Tuesday 10 January 2017 7:00 am

Consumers wasted a whopping £13bn of edible food in 2015

Consumers threw out £13bn – 7.3m tonnes – worth of perfectly edible food in 2015.

That generated 19m tonnes of carbon emissions, equivalent to those generated by one in four cars on UK roads, according to food waste reduction charity Wrap.

However, 60 per cent of us believe we waste either no food or hardly any.

Wrap has built off its work with food industry manufacturers and retailers who have already cut £100m worth of waste (219,000 tonnes) to create a Hospitality and Foodservice Agreement, which has helped the industry reduce food waste by a further £67m between 2012 and 2015.

Read more: London chefs reveal top food trends for 2017

Now, the charity is working to add consumer waste to its focus.

Through its campaign Love Food Hate Waste, practical solutions will be piloted and evaluated by shops to help consumers reduce their waste.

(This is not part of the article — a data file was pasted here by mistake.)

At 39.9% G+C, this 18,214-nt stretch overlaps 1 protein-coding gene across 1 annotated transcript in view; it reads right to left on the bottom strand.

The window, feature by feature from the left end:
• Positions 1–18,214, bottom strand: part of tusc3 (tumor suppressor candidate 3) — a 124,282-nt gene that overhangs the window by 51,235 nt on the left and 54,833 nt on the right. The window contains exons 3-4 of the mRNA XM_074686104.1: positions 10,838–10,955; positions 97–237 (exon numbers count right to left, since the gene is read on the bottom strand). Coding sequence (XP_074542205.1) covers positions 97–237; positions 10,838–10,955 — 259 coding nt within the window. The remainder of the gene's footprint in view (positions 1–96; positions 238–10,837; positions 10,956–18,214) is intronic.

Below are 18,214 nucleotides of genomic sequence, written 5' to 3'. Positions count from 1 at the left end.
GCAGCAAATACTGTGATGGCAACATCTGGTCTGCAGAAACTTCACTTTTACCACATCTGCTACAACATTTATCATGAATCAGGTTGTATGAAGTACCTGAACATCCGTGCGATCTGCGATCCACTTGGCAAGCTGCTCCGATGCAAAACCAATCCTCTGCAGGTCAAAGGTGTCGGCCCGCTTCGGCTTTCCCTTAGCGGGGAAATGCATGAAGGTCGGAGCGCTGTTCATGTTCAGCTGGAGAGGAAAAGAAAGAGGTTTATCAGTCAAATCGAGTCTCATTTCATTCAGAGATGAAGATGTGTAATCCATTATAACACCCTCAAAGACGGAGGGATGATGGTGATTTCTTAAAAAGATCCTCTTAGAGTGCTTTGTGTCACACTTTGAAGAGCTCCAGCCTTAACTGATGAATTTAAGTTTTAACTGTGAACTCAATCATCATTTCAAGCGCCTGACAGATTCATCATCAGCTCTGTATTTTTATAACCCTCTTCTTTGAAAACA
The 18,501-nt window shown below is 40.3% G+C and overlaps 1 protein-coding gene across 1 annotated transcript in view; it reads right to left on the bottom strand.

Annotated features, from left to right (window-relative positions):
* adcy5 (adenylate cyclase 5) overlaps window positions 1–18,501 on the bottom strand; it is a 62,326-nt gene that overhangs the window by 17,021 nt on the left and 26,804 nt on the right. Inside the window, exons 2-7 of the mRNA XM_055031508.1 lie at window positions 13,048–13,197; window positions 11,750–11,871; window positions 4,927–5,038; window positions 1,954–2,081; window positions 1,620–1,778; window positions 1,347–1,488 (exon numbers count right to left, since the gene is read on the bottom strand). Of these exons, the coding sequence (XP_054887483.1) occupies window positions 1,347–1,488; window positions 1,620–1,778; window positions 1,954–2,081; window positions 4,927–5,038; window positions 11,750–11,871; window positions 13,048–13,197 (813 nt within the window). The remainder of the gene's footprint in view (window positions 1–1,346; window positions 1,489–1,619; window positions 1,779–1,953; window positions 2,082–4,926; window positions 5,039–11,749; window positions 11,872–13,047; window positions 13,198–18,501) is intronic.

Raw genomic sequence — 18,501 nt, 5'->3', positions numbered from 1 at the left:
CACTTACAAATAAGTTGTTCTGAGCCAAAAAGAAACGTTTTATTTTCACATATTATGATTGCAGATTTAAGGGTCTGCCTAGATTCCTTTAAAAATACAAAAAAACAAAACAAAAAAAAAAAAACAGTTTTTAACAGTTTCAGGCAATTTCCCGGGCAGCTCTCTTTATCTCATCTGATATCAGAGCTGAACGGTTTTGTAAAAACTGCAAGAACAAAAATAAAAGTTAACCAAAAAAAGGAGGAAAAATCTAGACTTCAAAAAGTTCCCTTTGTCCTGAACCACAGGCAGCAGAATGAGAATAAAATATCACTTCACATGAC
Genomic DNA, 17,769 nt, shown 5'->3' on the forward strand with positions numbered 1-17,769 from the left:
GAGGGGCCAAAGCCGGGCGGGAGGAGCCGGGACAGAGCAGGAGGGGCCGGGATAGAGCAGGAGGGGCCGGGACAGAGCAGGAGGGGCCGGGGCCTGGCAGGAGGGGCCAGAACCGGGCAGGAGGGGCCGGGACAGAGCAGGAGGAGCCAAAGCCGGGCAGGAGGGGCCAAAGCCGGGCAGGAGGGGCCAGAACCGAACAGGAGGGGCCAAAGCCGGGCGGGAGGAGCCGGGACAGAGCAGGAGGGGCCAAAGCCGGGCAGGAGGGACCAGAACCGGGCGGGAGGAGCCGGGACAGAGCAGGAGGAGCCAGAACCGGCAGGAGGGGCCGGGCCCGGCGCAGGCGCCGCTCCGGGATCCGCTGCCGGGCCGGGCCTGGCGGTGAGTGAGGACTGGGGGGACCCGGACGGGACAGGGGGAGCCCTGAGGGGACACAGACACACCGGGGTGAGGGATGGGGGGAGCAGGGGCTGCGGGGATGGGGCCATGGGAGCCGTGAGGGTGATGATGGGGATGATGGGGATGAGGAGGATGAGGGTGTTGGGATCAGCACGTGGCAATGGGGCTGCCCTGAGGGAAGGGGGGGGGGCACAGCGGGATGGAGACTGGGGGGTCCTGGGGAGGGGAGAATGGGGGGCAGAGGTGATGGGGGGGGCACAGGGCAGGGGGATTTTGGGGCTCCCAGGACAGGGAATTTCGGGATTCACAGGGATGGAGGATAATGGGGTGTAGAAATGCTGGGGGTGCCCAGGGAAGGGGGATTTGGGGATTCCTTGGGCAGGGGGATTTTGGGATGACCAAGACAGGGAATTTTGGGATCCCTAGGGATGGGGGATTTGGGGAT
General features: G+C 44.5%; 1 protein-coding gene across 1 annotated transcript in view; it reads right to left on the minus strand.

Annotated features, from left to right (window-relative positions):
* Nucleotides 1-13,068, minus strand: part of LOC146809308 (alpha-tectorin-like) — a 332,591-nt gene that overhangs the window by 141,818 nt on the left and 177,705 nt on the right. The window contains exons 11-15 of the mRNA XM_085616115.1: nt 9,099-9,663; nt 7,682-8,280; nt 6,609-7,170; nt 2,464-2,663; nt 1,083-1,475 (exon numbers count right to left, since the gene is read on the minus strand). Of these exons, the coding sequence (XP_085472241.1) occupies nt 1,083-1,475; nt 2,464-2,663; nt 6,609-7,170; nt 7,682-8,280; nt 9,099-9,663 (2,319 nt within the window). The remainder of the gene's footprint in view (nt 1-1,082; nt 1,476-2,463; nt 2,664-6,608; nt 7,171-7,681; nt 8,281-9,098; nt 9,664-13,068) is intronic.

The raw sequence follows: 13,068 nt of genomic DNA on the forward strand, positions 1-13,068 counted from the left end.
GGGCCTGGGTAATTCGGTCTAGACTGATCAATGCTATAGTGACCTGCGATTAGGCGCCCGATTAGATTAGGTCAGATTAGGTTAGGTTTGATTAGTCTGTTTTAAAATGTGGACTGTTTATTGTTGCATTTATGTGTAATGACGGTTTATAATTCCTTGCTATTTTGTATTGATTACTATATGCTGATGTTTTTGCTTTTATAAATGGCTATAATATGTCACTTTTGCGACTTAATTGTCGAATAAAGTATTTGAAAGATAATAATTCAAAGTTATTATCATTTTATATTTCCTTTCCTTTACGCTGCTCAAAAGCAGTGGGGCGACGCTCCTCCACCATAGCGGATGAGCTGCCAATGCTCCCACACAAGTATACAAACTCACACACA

Spokespeople from the Co-op, Tesco and Marks & Spencer said they had made improvements to their stores using the charity's methods.

"At the Co-op we have made significant advances in this area, including a number of packaging innovations to extend the shelf life of food and on-pack advice on how to make food last longer, and we would support any initiative that aims to cut down on the amount of food waste," said Iain Ferguson, environment manager for the Co-op.

"At Tesco, we are helping customers reduce food waste through improved packaging, stopping buy one get one free promotions on fruit and vegetables and putting Love Food Hate Waste tips on our Perfectly Imperfect range," Mark Little, head of food sustainability, sourcing and waste policy at Tesco, said.

Read more: Tesco finally stops throwing away unsold food

Ideas include informing consumers which products are the most wasted and providing tips on how to prevent it, sending personalised messages through online shopping or apps, providing industry guidelines for storage advice and teaching staff food waste prevention behaviours so they can share them with customers in stores.